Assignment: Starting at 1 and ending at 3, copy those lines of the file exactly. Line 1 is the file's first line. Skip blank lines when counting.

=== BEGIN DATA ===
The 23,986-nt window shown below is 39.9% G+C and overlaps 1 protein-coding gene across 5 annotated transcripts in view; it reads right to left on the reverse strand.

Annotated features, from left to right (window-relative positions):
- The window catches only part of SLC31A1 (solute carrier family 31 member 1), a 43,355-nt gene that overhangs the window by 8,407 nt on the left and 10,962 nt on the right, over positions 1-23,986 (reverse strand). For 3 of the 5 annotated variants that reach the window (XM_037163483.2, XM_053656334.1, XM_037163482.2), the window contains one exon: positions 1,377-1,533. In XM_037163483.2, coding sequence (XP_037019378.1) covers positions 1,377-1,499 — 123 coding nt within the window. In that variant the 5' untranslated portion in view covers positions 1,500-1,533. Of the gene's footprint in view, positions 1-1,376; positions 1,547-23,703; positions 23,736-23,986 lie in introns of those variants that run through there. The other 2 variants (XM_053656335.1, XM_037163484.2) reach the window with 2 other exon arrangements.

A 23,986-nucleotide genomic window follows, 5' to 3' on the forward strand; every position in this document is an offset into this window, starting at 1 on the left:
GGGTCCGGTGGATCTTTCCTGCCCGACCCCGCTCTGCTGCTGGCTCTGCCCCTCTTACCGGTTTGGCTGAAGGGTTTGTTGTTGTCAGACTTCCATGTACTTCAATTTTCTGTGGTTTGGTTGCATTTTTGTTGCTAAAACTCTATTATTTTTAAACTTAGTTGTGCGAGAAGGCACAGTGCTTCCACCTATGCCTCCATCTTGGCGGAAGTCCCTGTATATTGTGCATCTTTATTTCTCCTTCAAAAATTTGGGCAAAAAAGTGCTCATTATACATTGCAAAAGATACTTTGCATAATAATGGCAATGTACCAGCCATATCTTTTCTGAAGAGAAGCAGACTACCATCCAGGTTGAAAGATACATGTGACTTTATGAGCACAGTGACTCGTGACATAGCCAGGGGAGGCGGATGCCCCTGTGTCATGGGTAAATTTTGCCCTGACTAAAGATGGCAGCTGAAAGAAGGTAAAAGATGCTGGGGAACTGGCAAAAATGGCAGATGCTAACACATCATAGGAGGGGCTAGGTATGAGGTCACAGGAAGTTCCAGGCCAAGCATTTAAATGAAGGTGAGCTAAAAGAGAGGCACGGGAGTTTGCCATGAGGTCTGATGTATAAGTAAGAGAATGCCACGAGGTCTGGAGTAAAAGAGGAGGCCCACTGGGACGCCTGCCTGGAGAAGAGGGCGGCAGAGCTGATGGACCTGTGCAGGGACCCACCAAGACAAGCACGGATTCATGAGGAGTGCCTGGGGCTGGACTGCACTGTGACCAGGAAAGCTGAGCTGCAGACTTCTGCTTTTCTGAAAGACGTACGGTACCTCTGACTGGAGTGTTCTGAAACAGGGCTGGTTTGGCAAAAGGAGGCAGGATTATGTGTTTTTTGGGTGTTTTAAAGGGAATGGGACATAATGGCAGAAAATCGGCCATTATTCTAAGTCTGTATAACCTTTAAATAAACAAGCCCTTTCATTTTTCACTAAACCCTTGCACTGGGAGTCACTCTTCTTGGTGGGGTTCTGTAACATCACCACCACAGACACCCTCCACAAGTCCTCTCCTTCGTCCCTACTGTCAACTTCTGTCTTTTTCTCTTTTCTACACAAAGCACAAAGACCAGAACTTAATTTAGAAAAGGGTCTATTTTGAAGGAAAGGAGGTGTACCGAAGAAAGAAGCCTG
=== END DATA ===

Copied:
The 23,986-nt window shown below is 39.9% G+C and overlaps 1 protein-coding gene across 5 annotated transcripts in view; it reads right to left on the reverse strand.

Annotated features, from left to right (window-relative positions):
- The window catches only part of SLC31A1 (solute carrier family 31 member 1), a 43,355-nt gene that overhangs the window by 8,407 nt on the left and 10,962 nt on the right, over positions 1-23,986 (reverse strand). For 3 of the 5 annotated variants that reach the window (XM_037163483.2, XM_053656334.1, XM_037163482.2), the window contains one exon: positions 1,377-1,533. In XM_037163483.2, coding sequence (XP_037019378.1) covers positions 1,377-1,499 — 123 coding nt within the window. In that variant the 5' untranslated portion in view covers positions 1,500-1,533. Of the gene's footprint in view, positions 1-1,376; positions 1,547-23,703; positions 23,736-23,986 lie in introns of those variants that run through there. The other 2 variants (XM_053656335.1, XM_037163484.2) reach the window with 2 other exon arrangements.